IDK, I'm starting to write parents more and more into my stories - notably, parents who are involved and care about their kids' lives even though they don't have all the answers.

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  9. Donna: Fantasy has the trope of mentor-protege relationships. It's something I'd love to see in a contemporary story. Some lessons are easier to learn from adults who aren't your parents.

    As you say, clingy parents are more the norm right now, and I think learning to navigate that dynamic could make for a compelling book.

    Jemi: I think you've hit my main concern--it's "easier" to remove adults, and to my mind shortcuts in writing often lead to cliche plots, characters, situations. Keeping some adults in as live obstacles could bring interesting conflict into play, and test a teen's mettle more than having unfettered freedom would.

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  10. Guinevere: I agree. I'm not suggesting at all that we need the parents to be problem-solvers. Rather I'd like to see just more normal dynamics in parent-child relationships--give and take, fights, power struggles, good and bad advice given and taken or ignored. I think teens naturally see all their parents' flaws--it's part of the individuation process. Learning to discern what they do and don't want to emulate in adults around them is what the most mature kids do. I'm glad to hear your work has involved parents!

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  11. Interesting post. There is a difference between middle-grade/tween, which is still very much about family, and YA, which is about breaking away from the nest and becoming independent. I do agree that too many books make parents of teens neglectful, abusive or just gone, although there is a place for those kinds of stories, too.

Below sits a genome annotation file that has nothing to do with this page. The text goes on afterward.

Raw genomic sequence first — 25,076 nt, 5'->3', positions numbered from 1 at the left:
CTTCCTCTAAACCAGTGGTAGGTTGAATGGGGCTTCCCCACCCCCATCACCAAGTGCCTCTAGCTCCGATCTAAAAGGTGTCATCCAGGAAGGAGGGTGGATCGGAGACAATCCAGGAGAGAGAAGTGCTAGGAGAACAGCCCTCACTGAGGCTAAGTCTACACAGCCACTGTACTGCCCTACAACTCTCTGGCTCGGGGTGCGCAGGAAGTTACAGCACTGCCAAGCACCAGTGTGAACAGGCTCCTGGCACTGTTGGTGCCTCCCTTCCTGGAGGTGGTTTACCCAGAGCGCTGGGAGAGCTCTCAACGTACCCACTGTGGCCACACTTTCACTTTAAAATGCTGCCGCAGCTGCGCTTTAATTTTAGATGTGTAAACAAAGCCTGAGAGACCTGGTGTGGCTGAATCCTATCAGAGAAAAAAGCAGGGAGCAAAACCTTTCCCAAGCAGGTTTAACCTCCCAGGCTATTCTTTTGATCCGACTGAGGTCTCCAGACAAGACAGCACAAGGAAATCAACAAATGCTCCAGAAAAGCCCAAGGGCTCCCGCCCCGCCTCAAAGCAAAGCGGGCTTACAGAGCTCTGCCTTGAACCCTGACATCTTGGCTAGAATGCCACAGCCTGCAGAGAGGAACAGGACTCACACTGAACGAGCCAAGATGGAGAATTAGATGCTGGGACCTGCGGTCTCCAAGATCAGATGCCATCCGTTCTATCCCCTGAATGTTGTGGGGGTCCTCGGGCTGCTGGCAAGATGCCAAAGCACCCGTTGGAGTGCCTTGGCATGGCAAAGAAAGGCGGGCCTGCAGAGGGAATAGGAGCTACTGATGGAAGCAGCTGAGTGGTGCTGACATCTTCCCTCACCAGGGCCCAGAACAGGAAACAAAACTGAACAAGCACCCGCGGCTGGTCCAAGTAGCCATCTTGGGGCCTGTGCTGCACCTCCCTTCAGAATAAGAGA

It would be good for all kidlit writers to be sure they need these kinds of parents for character development and not for convenience.

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  12. this is a great point, and one I try to find a balance on. I do think there are extremes on both ends, but I do also think that kids have a lot of time when adults are absent, and that's when the "fun" happens... :D

    As for who does it well? I'll start paying better attention~ ;p But there were many adults in the Hunger Games books, yes? <3

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  13. I like your point about how well J.K. Rowling incorporates parents in Harry Potter. I've thought the same thing.

    I agree with the other comments that sometimes parents are conveniently left out or uninvolved in the story so that the young characters can make decisions of their own. But I agree with your post that it's not an accurate reflection of parental relationships today.

    I hope you had a great Christmas and have a happy New Year!

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  14. Tricia: Even in MG, I see this absent parent phenom and it seems like a trope that should be re-examined. Like you say, lack of parenting is the reality for some, but it's over-represented in fiction. I'd argue that if authors do this, they ought to show appropriate psychological effects in the kids who are neglected.

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  15. Leigh: I appreciate stories that show natural independence where it's appropriate, as you say--places where kids would normally have freedoms. You don't have to kill parents for that to happen. I've read a few YA stories where it's clear the MC earned the trust and freedom her parents give, and when she screws up, there are consequences.

    Shelley: Happy new year to you too! I think some of the appeal of dystopian books is that they show controlling authority figures teens must learn to work around--which would feel familiar to kids with helicopter parents. I'm wondering if we need to disguise this dynamic, or can we deal with it more directly in realistic stories?